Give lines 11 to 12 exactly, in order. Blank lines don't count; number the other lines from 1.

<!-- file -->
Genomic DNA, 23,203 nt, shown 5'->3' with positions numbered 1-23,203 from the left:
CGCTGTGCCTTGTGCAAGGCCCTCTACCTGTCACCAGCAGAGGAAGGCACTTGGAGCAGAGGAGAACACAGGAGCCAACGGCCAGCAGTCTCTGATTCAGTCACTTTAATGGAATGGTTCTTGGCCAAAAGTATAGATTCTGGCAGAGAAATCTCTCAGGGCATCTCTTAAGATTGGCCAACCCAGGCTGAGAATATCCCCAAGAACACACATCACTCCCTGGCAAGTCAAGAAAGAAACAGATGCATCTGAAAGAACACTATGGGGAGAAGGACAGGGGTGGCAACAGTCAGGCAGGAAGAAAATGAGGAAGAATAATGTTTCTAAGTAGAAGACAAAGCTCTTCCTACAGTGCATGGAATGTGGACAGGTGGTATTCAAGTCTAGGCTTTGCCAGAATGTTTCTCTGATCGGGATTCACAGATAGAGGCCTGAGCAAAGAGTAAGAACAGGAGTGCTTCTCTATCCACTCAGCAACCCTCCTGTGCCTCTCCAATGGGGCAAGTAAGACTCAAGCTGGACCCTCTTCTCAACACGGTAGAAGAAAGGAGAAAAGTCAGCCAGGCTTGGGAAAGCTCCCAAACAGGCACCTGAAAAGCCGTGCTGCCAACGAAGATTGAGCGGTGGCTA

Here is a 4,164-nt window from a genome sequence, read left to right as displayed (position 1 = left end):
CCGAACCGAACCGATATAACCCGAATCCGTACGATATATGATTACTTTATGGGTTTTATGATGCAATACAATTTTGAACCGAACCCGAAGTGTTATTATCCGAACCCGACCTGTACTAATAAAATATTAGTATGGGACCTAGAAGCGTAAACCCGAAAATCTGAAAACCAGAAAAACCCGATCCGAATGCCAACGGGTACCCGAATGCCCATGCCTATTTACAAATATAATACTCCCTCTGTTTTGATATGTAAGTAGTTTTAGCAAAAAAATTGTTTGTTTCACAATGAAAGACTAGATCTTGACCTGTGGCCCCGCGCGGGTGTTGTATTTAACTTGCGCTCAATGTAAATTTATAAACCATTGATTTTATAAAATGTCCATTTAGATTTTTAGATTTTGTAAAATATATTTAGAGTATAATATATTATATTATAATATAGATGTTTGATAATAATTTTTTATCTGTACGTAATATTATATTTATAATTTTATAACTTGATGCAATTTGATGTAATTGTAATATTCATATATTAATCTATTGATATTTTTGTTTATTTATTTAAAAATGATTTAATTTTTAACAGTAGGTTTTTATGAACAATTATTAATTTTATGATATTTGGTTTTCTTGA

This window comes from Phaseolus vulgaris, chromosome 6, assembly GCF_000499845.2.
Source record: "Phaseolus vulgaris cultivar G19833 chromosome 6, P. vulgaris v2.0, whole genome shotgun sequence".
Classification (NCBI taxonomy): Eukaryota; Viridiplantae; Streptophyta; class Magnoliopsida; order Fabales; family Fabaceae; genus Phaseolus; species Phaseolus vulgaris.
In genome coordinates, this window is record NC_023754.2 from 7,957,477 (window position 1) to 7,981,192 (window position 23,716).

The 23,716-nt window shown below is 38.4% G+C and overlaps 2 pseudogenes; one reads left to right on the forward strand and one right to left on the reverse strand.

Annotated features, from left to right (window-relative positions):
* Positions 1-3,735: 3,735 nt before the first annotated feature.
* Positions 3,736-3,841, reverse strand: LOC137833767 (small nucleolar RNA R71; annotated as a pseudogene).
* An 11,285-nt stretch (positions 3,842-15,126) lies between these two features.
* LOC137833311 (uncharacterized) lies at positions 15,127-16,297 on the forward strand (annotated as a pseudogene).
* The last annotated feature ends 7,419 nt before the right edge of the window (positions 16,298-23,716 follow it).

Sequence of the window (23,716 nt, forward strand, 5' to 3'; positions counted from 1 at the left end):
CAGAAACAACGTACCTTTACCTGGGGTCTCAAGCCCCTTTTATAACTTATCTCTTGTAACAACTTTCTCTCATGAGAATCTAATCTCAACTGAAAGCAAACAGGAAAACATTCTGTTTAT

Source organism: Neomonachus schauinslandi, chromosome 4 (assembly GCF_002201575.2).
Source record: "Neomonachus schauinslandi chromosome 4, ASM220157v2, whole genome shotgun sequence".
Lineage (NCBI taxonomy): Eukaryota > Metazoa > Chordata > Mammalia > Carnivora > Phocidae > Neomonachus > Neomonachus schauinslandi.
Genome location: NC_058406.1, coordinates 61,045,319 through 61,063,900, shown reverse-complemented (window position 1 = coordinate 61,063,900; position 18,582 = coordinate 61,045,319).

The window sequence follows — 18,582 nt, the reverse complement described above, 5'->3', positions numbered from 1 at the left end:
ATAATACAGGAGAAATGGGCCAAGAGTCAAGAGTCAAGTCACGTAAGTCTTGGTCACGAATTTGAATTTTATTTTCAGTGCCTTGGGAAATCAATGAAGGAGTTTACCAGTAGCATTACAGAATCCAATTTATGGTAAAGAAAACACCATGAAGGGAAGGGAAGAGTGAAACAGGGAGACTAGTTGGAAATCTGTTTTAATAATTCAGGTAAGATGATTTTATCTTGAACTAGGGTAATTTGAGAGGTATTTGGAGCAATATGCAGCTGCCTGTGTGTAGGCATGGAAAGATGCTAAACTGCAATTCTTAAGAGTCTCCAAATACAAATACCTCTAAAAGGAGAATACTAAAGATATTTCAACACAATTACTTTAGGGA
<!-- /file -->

* Positions 1-3,735: 3,735 nt before the first annotated feature.
* Positions 3,736-3,841, reverse strand: LOC137833767 (small nucleolar RNA R71; annotated as a pseudogene).